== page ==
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S&P 500 falls on latest vaccine news

by Jonathan Adams
S&P 500

The S&P 500 fell 0.06%, erasing earlier gains after Pfizer slashed the target for the rollout of its COVID-19 vaccine due to supply chain obstacles

The S&P 500 fell 0.06% on Thursday, erasing earlier gains after the Wall Street Journal reported that Pfizer had slashed the target for the rollout of its COVID-19 vaccine due to supply chain obstacles.

Yet, the damage did not last long, with S&P500 futures gaining 0.3% in early Friday trade.

A bipartisan, $908 billion coronavirus aid plan gained momentum in the U.S. Congress on Thursday as conservative lawmakers expressed their support and Senate and House of Representatives leaders huddled.

A deal before the year-end looked almost impossible a while back but now a package of around $1 trillion seems within reach, said Norihiro Fujito, chief investment strategist at Mitsubishi UFJ Morgan Stanley Securities.

On top of fiscal support, investors expect the U.S. Federal Reserve to tweak its guidance of its asset purchase scheme later this month while the European Central Bank looks certain to increase its bond buying next week.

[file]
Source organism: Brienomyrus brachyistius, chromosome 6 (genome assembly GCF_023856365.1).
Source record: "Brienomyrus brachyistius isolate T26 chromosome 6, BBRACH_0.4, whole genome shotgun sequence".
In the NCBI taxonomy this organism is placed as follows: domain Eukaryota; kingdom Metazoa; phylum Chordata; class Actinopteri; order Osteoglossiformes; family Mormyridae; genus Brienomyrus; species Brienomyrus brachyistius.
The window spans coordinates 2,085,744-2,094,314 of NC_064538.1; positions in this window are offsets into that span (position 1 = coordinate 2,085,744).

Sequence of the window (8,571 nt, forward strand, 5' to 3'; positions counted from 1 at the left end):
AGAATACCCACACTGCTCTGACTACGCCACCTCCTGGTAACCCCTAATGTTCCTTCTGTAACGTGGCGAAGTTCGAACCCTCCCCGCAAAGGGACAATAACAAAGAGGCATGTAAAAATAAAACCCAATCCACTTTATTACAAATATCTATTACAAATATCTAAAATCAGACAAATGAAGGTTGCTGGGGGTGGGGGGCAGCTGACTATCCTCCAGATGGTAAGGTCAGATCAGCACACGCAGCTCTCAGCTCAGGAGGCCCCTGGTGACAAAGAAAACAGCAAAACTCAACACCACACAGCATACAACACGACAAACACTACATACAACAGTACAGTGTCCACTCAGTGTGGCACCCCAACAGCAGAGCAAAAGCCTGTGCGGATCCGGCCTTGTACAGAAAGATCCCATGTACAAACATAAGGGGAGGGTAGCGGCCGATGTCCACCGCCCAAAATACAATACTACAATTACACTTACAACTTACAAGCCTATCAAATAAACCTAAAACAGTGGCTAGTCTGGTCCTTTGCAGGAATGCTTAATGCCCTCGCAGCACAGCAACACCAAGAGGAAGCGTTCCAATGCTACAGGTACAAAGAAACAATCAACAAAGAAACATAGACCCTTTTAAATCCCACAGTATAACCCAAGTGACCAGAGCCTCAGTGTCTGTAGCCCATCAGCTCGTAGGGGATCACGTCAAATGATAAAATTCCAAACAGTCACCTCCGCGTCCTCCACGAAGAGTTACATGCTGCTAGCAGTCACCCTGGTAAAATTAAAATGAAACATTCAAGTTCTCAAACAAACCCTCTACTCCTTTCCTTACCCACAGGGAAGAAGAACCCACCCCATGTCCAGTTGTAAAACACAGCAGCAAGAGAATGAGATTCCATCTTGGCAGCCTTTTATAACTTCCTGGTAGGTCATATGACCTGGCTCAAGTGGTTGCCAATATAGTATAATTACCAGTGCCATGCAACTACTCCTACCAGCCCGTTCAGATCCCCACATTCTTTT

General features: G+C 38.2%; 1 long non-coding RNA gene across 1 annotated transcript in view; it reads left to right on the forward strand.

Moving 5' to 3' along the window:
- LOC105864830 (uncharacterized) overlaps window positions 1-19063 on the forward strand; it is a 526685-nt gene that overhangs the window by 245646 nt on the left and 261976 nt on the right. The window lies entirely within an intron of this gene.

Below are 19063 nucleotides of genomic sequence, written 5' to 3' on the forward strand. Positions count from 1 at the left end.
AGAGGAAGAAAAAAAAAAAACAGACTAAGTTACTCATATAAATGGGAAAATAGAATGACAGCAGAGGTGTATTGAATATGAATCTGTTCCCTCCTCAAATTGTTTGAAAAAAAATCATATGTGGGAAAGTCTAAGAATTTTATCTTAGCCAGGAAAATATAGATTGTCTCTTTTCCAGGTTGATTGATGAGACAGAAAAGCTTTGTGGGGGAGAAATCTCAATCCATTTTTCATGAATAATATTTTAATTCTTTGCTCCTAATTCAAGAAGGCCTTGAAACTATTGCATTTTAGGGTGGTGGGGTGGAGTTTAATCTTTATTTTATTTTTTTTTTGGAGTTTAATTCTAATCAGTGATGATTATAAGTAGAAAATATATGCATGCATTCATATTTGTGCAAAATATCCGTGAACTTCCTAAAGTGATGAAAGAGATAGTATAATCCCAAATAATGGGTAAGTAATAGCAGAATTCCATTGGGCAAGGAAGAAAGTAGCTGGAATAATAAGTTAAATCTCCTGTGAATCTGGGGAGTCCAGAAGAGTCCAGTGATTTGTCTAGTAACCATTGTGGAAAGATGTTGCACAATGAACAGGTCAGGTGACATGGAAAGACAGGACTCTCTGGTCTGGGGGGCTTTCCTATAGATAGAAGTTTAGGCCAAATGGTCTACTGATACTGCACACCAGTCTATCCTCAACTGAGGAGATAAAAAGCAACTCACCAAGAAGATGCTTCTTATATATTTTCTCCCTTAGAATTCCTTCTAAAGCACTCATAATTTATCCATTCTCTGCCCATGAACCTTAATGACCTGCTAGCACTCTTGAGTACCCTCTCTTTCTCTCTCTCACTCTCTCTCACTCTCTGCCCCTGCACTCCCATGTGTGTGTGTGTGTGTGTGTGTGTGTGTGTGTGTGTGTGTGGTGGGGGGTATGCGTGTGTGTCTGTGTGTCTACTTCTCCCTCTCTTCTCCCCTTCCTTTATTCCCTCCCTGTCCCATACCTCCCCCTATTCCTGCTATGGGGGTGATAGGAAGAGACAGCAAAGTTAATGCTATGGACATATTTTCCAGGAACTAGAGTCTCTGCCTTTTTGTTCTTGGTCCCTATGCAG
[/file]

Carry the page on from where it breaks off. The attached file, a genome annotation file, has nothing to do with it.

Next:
Progress in developing COVID-19 vaccines also led investors to bet a recovery in corporate earnings will accelerate next year, overriding any concerns about the current dire conditions of the pandemic.

The United States topped 14 million known COVID-19 infections with over 100,000 patients hospitalized for the first time. California imposed stay-at-home orders to take effect when intensive care units approach capacity in the coming days.

Stock markets are behaving as if the world has already overcome the disease. In reality it will take time before vaccines will reach every corner of the world and infections start to decline, said Mitsubishi UFJ’s Fujito.

Given the rapid pace of gains in stock prices over the past month, there will be some profit-taking. Nevertheless, I don’t think the market is peaking just yet, Fujito said.

The upbeat mood saw the U.S. dollar lose ground to other major currencies as well as riskier, less liquid ones.



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